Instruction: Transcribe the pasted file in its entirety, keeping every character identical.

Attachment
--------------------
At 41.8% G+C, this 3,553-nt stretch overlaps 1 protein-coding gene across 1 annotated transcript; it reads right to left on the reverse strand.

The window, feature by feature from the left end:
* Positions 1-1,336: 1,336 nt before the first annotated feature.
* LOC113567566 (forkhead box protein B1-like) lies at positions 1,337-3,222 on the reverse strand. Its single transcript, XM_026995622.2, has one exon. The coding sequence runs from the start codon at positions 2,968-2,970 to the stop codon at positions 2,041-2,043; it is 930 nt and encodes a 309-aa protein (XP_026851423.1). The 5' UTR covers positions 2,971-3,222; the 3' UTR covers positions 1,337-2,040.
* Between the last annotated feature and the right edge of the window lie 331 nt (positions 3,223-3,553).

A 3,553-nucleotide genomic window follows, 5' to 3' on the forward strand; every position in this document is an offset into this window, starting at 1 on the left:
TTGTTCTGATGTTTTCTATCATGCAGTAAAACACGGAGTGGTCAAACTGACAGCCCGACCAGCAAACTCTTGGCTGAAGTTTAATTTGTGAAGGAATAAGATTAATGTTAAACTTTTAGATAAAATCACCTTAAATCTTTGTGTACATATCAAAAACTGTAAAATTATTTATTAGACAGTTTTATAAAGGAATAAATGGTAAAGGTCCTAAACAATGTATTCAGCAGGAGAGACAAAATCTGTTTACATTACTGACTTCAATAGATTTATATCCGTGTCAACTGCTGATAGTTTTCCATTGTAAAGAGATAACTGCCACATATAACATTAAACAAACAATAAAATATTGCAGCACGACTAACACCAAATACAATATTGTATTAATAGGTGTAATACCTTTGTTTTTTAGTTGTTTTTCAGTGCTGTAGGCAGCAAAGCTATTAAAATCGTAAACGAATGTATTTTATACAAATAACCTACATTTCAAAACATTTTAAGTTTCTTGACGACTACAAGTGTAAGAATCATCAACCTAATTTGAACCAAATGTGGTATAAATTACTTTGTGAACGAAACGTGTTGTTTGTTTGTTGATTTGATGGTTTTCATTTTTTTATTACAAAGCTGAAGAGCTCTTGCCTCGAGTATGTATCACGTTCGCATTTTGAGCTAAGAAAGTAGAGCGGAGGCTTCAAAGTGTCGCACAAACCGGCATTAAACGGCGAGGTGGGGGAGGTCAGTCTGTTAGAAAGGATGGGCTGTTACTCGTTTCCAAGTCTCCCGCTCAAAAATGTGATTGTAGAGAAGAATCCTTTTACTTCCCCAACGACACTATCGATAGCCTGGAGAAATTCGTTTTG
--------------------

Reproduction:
At 41.8% G+C, this 3,553-nt stretch overlaps 1 protein-coding gene across 1 annotated transcript; it reads right to left on the reverse strand.

The window, feature by feature from the left end:
* Positions 1-1,336: 1,336 nt before the first annotated feature.
* LOC113567566 (forkhead box protein B1-like) lies at positions 1,337-3,222 on the reverse strand. Its single transcript, XM_026995622.2, has one exon. The coding sequence runs from the start codon at positions 2,968-2,970 to the stop codon at positions 2,041-2,043; it is 930 nt and encodes a 309-aa protein (XP_026851423.1). The 5' UTR covers positions 2,971-3,222; the 3' UTR covers positions 1,337-2,040.
* Between the last annotated feature and the right edge of the window lie 331 nt (positions 3,223-3,553).

A 3,553-nucleotide genomic window follows, 5' to 3' on the forward strand; every position in this document is an offset into this window, starting at 1 on the left:
TTGTTCTGATGTTTTCTATCATGCAGTAAAACACGGAGTGGTCAAACTGACAGCCCGACCAGCAAACTCTTGGCTGAAGTTTAATTTGTGAAGGAATAAGATTAATGTTAAACTTTTAGATAAAATCACCTTAAATCTTTGTGTACATATCAAAAACTGTAAAATTATTTATTAGACAGTTTTATAAAGGAATAAATGGTAAAGGTCCTAAACAATGTATTCAGCAGGAGAGACAAAATCTGTTTACATTACTGACTTCAATAGATTTATATCCGTGTCAACTGCTGATAGTTTTCCATTGTAAAGAGATAACTGCCACATATAACATTAAACAAACAATAAAATATTGCAGCACGACTAACACCAAATACAATATTGTATTAATAGGTGTAATACCTTTGTTTTTTAGTTGTTTTTCAGTGCTGTAGGCAGCAAAGCTATTAAAATCGTAAACGAATGTATTTTATACAAATAACCTACATTTCAAAACATTTTAAGTTTCTTGACGACTACAAGTGTAAGAATCATCAACCTAATTTGAACCAAATGTGGTATAAATTACTTTGTGAACGAAACGTGTTGTTTGTTTGTTGATTTGATGGTTTTCATTTTTTTATTACAAAGCTGAAGAGCTCTTGCCTCGAGTATGTATCACGTTCGCATTTTGAGCTAAGAAAGTAGAGCGGAGGCTTCAAAGTGTCGCACAAACCGGCATTAAACGGCGAGGTGGGGGAGGTCAGTCTGTTAGAAAGGATGGGCTGTTACTCGTTTCCAAGTCTCCCGCTCAAAAATGTGATTGTAGAGAAGAATCCTTTTACTTCCCCAACGACACTATCGATAGCCTGGAGAAATTCGTTTTG